issue. See Contents, p . 1

- .. I front
..
t* i June

3

from
July,
1023

FUELS—Continued
Coal a n d Coke—Continued
Anthracite:
Production
thous. of short tons.
Stocks, distrib. points-thous. of long tons.
Exports
-thous, of long tonsPrices—
Wholesale, chestnut
New York
dolls, per long tonRetail, chestnut
New York
dolls, per short ton.
Coke:
Production, beehive.thous. of short tons.
Production;
by product
thous. of short tons.
Exports
thous. of long tons.,
Price, furnace,
Connellsville
dolls, per short ton.

7,704
2,677
349

7,782
3.198
290

8,320
898
455

53,701
2,828

-9.7

2,052

-27.T

1913
1921
1909-13

114
20
145

109
34
158

11.16

10.62

1913 ; 200 200

13.70

13.83

1913

555

466

1,581

11,641

6,569

-43.6

2,416
4S

2,352
49

3,267
60

22,133
736

19,871
403

-10.2
-45.2

3.23

9

11.28

13.63

2.96

•4.72

1913 i

196 19S

89
70
85

102 ' 101
j ioo
05 i 121

+1.0
-flD.5
-10.0

207 208 210 212 +1.1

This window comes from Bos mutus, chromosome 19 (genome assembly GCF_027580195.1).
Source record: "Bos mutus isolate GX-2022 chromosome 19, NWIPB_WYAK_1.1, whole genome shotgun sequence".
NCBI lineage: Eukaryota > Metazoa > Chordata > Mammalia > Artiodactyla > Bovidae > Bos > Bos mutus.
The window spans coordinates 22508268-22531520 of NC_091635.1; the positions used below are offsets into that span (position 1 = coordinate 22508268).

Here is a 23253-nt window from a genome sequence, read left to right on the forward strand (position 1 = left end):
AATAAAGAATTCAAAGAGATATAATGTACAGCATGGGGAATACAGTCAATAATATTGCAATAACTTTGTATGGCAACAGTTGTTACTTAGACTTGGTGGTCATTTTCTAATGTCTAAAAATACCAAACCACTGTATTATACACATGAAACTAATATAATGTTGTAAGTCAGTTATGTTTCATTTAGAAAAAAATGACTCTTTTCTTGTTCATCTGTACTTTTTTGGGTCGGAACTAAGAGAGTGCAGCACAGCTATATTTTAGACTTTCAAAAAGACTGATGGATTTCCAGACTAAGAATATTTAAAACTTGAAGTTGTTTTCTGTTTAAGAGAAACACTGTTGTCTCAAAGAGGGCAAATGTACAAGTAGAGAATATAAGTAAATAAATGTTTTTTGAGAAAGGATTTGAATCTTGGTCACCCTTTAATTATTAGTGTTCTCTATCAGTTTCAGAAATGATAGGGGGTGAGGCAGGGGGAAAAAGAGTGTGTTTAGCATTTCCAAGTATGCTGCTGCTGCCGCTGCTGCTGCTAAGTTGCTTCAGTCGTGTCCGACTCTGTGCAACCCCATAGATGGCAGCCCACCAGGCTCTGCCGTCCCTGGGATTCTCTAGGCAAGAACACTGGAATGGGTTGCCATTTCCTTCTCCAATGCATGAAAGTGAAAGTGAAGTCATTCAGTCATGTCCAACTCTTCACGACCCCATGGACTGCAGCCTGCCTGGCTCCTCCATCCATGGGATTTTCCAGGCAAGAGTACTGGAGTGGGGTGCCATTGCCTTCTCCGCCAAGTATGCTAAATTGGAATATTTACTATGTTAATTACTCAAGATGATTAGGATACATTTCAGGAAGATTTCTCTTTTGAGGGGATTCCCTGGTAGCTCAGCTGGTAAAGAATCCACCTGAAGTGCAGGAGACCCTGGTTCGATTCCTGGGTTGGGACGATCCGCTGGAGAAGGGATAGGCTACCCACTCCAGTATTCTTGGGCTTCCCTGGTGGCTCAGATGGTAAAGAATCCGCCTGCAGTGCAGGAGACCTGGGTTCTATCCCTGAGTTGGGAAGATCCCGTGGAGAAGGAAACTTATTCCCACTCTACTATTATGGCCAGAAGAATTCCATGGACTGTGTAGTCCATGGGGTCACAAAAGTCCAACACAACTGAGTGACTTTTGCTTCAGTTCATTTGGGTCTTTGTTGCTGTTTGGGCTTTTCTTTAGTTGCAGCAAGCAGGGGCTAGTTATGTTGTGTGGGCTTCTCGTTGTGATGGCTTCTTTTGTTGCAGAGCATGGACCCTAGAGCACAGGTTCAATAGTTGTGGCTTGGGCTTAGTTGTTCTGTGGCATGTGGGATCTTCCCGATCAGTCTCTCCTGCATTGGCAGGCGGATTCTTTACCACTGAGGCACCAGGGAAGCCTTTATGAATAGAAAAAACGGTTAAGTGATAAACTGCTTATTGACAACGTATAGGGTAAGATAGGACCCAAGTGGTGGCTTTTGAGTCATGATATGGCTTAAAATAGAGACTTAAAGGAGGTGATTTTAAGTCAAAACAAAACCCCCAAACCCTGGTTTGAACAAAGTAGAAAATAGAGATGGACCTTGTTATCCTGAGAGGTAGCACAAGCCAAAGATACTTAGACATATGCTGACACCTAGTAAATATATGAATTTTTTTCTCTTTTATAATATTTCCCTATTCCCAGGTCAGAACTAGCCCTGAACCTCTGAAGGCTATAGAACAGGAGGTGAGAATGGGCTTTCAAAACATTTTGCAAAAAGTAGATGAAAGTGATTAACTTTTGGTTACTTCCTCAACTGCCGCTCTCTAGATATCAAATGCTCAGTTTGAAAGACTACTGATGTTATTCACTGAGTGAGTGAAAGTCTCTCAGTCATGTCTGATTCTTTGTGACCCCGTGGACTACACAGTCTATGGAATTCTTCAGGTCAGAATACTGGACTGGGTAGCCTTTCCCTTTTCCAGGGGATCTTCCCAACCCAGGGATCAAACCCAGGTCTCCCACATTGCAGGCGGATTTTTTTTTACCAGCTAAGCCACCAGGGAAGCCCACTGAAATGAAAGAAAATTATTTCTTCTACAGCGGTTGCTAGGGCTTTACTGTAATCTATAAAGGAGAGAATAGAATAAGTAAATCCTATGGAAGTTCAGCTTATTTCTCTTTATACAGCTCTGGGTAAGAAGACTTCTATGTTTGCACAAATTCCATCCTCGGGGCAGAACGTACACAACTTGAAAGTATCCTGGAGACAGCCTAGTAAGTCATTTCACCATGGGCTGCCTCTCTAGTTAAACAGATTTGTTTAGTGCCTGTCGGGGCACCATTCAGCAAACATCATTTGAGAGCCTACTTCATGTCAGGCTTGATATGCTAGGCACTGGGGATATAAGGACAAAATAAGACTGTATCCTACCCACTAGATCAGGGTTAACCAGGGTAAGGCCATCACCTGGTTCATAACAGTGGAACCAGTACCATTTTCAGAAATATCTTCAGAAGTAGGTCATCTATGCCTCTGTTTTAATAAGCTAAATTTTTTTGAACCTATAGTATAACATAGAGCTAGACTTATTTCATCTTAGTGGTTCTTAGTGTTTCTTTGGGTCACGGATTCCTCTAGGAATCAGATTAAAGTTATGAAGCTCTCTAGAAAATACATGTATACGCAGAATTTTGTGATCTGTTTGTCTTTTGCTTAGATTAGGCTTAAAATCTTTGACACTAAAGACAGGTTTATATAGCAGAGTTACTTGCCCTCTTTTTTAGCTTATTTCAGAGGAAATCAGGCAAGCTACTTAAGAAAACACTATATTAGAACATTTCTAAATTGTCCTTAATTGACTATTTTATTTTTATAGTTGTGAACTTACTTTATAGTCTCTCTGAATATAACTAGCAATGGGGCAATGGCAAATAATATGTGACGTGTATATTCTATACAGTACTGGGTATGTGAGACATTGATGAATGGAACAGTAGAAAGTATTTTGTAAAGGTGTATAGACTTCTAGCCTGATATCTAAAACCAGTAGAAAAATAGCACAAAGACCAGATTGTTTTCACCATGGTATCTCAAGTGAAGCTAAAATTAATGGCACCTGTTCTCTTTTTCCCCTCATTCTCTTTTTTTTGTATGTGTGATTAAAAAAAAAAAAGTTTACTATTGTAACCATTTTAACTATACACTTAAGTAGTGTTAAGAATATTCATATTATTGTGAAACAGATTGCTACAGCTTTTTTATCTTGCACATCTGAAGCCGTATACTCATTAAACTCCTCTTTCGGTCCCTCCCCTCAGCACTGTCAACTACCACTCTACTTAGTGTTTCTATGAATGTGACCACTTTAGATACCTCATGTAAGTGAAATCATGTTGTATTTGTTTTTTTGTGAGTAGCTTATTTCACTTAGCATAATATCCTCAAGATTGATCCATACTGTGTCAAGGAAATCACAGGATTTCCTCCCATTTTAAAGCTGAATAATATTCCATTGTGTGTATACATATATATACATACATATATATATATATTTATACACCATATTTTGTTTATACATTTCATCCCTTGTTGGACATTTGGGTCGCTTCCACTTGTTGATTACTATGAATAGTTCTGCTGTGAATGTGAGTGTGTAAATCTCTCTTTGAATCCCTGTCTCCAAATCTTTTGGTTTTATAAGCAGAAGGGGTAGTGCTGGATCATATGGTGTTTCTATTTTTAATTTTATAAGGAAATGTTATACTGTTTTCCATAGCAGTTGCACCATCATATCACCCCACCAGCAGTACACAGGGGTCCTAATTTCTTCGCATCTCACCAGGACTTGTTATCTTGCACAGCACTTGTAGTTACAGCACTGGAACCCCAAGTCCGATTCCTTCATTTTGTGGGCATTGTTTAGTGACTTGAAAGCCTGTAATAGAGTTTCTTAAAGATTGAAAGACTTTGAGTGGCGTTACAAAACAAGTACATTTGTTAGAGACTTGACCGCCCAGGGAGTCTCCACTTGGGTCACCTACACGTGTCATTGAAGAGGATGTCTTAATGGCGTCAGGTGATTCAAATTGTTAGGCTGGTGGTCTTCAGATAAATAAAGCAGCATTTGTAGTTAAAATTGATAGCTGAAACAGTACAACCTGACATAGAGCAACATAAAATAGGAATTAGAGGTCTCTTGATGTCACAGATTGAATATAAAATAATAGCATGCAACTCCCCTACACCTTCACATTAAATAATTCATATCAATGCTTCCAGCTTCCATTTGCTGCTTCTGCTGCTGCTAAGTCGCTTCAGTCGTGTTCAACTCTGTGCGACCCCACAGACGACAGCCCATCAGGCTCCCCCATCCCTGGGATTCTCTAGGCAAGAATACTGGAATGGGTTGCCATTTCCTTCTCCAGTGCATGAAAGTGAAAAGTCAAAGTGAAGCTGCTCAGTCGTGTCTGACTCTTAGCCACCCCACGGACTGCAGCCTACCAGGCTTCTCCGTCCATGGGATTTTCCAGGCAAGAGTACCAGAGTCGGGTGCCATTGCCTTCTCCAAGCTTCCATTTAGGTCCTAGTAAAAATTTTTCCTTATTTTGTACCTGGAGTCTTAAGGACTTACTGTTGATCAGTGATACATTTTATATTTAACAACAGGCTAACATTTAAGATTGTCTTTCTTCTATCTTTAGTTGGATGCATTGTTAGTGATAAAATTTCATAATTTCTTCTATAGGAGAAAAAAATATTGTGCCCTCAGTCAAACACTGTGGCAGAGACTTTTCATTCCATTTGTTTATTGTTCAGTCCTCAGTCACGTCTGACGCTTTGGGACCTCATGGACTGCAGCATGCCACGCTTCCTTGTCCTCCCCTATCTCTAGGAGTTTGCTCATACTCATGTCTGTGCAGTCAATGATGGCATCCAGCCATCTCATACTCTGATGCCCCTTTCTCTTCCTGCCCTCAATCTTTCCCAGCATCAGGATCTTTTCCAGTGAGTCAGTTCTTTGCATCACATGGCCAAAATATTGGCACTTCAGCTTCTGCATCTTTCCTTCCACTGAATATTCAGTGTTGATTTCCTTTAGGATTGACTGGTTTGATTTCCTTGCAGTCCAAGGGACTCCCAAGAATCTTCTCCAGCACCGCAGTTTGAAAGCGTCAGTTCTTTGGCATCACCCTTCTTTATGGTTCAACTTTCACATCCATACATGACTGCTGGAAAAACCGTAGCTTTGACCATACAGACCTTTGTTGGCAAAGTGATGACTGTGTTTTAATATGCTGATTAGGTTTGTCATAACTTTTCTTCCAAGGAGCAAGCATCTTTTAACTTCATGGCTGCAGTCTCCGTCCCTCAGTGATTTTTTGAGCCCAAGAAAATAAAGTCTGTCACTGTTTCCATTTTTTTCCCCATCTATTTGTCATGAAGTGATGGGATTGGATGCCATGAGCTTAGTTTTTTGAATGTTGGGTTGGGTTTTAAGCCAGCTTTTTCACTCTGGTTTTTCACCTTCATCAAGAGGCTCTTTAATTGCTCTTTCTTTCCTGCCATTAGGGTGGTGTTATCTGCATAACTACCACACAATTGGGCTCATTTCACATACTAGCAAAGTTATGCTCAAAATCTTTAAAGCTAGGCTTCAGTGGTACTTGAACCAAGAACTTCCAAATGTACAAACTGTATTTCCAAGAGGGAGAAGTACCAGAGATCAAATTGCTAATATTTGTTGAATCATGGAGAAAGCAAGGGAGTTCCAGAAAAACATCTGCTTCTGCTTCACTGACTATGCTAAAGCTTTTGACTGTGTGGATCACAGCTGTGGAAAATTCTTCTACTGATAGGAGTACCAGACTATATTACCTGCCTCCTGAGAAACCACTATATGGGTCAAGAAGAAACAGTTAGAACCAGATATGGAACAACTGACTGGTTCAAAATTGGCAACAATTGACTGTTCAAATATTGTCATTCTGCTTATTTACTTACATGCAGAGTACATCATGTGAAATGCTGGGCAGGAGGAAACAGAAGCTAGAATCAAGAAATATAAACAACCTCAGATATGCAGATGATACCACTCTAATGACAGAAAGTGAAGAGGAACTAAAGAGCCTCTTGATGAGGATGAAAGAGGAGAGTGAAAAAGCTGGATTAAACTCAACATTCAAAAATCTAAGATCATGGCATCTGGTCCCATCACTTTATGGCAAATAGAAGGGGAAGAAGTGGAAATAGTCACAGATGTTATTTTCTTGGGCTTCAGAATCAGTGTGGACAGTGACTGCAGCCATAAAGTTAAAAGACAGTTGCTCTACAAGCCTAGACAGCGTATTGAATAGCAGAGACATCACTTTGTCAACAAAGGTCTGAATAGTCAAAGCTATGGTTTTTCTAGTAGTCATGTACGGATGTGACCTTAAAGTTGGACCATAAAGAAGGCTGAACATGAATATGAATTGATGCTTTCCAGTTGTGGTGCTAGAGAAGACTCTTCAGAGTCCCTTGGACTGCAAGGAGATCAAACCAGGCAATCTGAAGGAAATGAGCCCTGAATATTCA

104
107
+0.5

-0. A
-30.' ;j
+0.2
-0.9

56

39

27

-1G.0

-70.5

1913
299 303
S3 82
1909-13

2S4
C2

204
55

-2.0
+2.1

-28.0
-18.3

-8.4

-37.3

+3.1
+1.2
+2.0
+ 1.4

+ 18.1
+20.5

03

1913

213 103

155 140

132 1 1
2

Petroleum
Crude petroleum:
Petroleum
thous. of bbls,.
Stocks, end of month—
Total (comparable)
thous. of bbls..
Days'supply
numberTank farms and pipe
lines
thous. of bbls..
Refineries
thous. of bbls,.
Imports
thous. of bbls..
ConsumptionTotal
thous. of bbls..
Run to stills
thous. of bbls..
Shipments from Mexico..-thous. of bbls..
Price, Kansas-Oklahoma__,dolls. per bbL.
Oil wells completed,.—,.number..
Gasoline:
Production.^
thous. of gals..
Exports
. . . . t h o u s . of gals..
Domestic consumption
thous. of gals_.
Stocks, end of m o n t h . . . . . . . t h o u s . of gals..
,
Price, motor, New York....dolls. per gal.,
Kerosene oil;
Production.
thous. of gals..
Domestic consumption
thous. of gals..
Stocks
thous. of gals..
_. Price, 150° water white
dolls, per gal..
Gas and fuel oil:
Production.
thous. of gals..
Domestic consumption
thous. of gals..
Stocks
thous. of gals.,
Price, Pa., 36*40 at refln